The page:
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    ELASTI-GIRL   10,604
SparkPoints
10,000-14,999 SparkPoints
 
 
Is cereal a healthy choice?

Sunday, July 24, 2011

As part of my current SP challenge, I've been doing some serious label-reading. I've been a label-reader for years so I didn't think there'd be much to discover. However, I decided to take the challenge to a new level and find out what the labels in certain foods actually means.

Yesterday, I read cereal labels. Okay, I was seriously shocked at how many ingredients are in what I thought was healthy eating. We only buy high-fiber, "healthy" cereals. But, I read somewhere that any food with 5 or more ingredients is a processed food. Well, I was amazed at the number of ingredients in cereal, including words I couldn't spell. Never a good sign.

Dr. Oz said that we should avoid foods with sugar in the first 5 ingredients. Again, I was shocked at how many "healthy" cereals had sugar listed in their top 5 ingredients, another warning sign.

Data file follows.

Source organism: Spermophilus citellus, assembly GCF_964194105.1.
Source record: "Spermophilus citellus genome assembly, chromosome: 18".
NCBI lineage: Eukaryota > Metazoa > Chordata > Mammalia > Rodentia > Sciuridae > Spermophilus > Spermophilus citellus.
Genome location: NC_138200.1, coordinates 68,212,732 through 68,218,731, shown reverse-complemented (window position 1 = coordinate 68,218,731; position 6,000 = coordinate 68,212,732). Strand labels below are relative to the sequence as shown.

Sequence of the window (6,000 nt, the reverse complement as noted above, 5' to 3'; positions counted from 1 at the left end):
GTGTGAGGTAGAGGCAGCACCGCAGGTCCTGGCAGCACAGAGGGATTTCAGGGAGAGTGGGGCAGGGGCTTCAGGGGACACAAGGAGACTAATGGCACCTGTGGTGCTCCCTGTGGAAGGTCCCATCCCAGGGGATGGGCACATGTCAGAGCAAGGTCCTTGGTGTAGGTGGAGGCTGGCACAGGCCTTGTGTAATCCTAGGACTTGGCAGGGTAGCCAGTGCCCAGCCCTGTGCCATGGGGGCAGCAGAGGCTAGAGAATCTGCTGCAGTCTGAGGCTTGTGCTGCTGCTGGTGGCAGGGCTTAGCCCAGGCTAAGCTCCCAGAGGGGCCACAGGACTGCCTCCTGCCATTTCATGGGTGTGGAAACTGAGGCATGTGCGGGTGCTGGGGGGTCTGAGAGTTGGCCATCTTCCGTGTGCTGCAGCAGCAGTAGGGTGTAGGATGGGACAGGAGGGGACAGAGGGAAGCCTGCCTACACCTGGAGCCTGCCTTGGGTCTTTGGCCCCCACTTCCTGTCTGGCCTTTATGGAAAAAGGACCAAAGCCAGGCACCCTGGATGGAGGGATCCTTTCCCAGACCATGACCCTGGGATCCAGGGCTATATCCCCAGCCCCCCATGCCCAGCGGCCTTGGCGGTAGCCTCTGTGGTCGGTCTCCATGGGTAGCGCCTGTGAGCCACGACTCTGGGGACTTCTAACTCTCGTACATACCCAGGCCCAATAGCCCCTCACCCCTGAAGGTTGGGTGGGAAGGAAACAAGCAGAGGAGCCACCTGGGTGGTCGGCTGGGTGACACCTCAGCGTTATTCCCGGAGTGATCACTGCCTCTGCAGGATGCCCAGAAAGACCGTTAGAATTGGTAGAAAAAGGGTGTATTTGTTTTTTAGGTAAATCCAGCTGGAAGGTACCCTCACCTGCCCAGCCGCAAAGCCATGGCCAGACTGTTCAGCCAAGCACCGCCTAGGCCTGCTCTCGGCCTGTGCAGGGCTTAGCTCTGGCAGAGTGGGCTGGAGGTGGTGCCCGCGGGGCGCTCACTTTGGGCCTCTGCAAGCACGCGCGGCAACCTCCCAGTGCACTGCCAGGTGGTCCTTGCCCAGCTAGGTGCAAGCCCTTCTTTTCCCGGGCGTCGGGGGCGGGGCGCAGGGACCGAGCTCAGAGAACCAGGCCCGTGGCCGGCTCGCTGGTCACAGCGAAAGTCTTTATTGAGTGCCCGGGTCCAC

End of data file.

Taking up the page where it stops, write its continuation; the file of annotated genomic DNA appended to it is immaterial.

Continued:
So, I took my label reading a step further and did some research on the history of cereal. I found the best best summary of my findings in the following article, which is primarily derived from Felicity Lawrence's book, "Eat Your Heart Out":

www.elitefitnessconsulta
nts.co.uk/news-articles/ca
ffeinewhatyoushouldknow/is
cerealhealthy.phuse


Essentially, the article says, yes, cereal is highly processed. In fact, that's why it was developed: To create a packaged and ready-to-eat, highly marketed breakfast product whose primary value is its ability to line the pockets of its manufacturers. Sales of cereal have increased every year since its introduction in the early 1900s. Wow.

One of the most fascinating parts of this article is where it talks about our modern technology's ability to fortify cereals with ingredients lost during processing. However, this process creates a chemical, "Acrylamide", that in 2006 was found to be directly linked to cancer in humans. Yikes!